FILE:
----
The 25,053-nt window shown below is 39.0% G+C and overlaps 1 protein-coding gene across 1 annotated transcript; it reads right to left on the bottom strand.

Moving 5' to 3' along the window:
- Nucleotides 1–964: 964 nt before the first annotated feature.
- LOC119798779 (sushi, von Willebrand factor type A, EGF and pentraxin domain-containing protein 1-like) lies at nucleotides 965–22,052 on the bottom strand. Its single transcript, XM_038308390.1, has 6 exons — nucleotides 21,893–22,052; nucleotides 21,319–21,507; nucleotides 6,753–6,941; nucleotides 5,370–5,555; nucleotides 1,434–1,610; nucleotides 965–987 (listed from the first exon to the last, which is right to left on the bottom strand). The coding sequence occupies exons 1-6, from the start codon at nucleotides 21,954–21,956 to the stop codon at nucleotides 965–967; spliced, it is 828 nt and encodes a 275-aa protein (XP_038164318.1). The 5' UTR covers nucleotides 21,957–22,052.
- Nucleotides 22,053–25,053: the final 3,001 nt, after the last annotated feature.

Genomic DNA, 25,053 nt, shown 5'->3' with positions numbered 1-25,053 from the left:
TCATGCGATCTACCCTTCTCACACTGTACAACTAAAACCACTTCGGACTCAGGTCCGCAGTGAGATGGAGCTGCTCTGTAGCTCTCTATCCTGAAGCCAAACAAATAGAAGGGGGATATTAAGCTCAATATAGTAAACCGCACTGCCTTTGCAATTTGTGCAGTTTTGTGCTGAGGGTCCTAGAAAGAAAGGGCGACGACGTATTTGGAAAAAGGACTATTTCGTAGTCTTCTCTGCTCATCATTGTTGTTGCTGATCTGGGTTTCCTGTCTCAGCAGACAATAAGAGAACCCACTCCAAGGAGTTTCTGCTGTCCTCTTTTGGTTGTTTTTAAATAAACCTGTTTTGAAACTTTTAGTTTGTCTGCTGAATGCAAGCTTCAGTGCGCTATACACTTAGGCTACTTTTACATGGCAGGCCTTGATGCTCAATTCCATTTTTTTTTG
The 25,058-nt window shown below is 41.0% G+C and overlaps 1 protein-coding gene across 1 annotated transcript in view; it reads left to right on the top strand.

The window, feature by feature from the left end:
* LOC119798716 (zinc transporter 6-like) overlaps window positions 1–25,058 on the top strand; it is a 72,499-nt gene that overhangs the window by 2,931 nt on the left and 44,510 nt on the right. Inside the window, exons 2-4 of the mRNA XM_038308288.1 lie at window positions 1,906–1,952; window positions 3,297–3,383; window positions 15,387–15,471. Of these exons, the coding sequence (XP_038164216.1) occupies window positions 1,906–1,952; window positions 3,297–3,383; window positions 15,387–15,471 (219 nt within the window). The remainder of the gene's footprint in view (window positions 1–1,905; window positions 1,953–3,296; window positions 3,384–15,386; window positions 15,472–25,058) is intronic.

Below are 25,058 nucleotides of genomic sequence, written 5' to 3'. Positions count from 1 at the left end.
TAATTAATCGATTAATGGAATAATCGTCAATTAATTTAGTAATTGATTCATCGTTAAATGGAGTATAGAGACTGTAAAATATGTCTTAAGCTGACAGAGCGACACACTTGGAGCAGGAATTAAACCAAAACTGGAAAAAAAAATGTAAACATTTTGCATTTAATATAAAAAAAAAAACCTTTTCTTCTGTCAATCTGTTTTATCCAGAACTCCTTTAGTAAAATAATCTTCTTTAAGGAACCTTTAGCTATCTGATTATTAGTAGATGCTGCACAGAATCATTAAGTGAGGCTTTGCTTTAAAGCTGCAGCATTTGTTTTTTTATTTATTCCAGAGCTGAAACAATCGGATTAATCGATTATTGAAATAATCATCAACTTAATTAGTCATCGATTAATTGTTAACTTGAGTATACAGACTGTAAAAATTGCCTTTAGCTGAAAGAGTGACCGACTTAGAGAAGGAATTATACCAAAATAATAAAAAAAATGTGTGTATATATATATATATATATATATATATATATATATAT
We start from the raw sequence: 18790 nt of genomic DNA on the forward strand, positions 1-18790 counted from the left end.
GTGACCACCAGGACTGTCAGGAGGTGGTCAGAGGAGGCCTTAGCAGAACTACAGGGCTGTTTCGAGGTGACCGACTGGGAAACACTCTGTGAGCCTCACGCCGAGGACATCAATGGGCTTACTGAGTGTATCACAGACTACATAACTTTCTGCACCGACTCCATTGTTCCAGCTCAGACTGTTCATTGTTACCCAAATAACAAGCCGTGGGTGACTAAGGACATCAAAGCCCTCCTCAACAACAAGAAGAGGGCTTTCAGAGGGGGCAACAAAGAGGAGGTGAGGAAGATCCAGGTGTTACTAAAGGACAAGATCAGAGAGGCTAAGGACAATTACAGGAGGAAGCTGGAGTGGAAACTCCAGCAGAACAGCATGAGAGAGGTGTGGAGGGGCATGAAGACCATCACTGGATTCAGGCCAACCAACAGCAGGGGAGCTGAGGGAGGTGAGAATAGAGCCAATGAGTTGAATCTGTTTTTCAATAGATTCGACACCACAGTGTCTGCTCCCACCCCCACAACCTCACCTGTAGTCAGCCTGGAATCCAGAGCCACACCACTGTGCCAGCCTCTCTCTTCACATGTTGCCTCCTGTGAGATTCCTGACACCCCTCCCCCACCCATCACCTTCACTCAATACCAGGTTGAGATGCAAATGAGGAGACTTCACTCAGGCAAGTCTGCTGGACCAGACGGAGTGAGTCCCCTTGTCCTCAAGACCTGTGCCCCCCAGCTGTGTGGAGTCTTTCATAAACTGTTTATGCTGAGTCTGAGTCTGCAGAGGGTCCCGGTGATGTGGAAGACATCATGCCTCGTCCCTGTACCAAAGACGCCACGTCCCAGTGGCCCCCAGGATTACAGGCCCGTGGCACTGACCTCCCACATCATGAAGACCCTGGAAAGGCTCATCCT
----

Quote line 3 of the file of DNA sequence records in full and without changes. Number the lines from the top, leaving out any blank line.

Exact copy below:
- Nucleotides 1–964: 964 nt before the first annotated feature.